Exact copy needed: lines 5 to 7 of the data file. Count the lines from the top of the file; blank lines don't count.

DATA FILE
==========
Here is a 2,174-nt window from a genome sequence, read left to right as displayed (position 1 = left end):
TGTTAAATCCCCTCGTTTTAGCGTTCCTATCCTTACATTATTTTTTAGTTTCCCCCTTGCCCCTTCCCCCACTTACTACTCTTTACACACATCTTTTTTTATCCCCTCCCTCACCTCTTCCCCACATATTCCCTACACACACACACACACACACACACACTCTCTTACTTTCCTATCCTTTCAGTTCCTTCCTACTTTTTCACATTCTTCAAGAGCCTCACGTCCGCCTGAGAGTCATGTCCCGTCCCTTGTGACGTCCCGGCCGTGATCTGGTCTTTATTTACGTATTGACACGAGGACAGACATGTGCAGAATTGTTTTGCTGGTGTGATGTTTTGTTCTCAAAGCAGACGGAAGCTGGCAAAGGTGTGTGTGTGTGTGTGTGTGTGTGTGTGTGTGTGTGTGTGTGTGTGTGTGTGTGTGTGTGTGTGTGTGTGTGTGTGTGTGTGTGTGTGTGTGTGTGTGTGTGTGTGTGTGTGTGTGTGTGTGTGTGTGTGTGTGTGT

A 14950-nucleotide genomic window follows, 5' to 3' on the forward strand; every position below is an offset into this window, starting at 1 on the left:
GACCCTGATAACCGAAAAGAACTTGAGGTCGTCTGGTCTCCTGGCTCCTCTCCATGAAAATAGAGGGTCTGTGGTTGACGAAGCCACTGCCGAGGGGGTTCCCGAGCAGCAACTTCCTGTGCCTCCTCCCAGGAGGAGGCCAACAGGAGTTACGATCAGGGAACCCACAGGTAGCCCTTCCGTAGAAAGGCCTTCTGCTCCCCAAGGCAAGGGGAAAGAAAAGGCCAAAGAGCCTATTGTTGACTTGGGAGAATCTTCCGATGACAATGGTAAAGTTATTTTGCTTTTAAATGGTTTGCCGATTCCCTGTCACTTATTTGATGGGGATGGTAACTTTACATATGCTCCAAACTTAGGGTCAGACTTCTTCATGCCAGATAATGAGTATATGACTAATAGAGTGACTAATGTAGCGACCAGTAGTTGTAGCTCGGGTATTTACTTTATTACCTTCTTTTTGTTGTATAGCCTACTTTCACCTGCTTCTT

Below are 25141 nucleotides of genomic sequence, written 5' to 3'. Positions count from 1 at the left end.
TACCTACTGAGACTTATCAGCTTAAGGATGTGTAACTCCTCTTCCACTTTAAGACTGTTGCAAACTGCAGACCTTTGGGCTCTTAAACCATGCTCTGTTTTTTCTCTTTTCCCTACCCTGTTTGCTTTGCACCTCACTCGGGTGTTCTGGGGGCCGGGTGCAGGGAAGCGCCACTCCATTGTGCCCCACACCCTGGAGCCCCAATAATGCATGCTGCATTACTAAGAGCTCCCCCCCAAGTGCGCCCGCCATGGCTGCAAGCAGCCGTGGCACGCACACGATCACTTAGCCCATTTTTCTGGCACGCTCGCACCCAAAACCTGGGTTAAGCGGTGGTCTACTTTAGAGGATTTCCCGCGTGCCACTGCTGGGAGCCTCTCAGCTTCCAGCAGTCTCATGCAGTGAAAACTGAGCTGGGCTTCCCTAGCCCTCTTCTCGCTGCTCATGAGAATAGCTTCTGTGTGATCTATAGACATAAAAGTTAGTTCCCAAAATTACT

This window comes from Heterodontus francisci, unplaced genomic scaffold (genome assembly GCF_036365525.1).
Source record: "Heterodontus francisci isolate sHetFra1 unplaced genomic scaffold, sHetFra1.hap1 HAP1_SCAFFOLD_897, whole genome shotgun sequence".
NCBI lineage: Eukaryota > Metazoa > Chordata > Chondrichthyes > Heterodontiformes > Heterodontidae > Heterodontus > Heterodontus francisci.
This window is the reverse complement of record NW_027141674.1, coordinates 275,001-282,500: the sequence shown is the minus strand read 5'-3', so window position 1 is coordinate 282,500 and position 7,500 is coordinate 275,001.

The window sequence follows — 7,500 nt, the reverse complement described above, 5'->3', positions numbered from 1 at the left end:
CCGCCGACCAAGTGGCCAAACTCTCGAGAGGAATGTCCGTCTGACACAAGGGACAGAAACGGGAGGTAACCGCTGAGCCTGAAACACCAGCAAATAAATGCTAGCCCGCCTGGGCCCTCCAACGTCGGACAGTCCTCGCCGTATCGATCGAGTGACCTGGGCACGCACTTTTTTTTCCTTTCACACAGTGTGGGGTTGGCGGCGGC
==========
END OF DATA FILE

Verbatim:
Below are 25141 nucleotides of genomic sequence, written 5' to 3'. Positions count from 1 at the left end.
TACCTACTGAGACTTATCAGCTTAAGGATGTGTAACTCCTCTTCCACTTTAAGACTGTTGCAAACTGCAGACCTTTGGGCTCTTAAACCATGCTCTGTTTTTTCTCTTTTCCCTACCCTGTTTGCTTTGCACCTCACTCGGGTGTTCTGGGGGCCGGGTGCAGGGAAGCGCCACTCCATTGTGCCCCACACCCTGGAGCCCCAATAATGCATGCTGCATTACTAAGAGCTCCCCCCCAAGTGCGCCCGCCATGGCTGCAAGCAGCCGTGGCACGCACACGATCACTTAGCCCATTTTTCTGGCACGCTCGCACCCAAAACCTGGGTTAAGCGGTGGTCTACTTTAGAGGATTTCCCGCGTGCCACTGCTGGGAGCCTCTCAGCTTCCAGCAGTCTCATGCAGTGAAAACTGAGCTGGGCTTCCCTAGCCCTCTTCTCGCTGCTCATGAGAATAGCTTCTGTGTGATCTATAGACATAAAAGTTAGTTCCCAAAATTACT

This window comes from Heterodontus francisci, unplaced genomic scaffold (genome assembly GCF_036365525.1).